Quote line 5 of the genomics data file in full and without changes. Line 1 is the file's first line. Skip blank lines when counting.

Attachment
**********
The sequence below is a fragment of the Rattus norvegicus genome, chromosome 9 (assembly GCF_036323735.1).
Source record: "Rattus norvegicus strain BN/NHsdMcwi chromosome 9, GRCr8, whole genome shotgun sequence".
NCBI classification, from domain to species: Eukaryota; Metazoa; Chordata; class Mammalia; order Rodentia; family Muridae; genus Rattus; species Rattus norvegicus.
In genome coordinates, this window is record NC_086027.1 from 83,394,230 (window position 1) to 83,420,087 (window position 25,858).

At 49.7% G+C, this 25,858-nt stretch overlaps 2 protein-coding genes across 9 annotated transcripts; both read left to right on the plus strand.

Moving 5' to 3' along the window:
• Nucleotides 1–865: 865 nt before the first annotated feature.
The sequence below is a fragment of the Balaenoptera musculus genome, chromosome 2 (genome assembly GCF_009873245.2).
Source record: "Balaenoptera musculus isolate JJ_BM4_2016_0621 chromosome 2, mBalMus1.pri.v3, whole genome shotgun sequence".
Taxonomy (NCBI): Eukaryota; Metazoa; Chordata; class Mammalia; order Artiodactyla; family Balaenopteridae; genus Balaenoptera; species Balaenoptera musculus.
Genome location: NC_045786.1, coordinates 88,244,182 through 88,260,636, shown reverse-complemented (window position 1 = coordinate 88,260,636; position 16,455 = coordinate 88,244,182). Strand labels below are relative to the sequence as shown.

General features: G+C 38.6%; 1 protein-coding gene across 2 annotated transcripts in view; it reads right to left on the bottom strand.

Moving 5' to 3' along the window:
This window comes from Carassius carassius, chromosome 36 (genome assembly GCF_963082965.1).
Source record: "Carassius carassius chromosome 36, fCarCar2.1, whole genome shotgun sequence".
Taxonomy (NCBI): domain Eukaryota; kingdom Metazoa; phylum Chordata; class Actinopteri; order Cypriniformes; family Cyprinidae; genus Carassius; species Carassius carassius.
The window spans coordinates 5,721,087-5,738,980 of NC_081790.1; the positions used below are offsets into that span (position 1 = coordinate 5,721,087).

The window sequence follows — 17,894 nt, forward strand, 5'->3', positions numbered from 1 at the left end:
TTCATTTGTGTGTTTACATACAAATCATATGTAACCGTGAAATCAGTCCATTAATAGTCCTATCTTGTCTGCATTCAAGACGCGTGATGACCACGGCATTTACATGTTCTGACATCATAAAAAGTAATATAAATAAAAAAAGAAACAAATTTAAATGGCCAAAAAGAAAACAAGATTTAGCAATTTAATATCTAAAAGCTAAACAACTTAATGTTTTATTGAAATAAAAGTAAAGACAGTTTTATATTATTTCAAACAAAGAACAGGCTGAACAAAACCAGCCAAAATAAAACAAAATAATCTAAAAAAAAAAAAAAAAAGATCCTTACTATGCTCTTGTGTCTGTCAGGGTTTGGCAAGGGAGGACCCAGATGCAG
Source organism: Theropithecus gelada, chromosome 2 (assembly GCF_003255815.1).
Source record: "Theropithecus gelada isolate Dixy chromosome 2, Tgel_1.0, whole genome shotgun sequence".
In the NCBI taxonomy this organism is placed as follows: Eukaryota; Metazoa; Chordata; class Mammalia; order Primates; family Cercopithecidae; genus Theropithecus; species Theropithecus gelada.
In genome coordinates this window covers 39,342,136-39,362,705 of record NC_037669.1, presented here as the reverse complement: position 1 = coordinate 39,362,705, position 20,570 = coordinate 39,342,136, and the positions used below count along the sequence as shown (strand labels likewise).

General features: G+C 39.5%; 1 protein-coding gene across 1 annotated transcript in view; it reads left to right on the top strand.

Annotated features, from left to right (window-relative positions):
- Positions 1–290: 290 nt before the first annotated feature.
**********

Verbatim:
At 49.7% G+C, this 25,858-nt stretch overlaps 2 protein-coding genes across 9 annotated transcripts; both read left to right on the plus strand.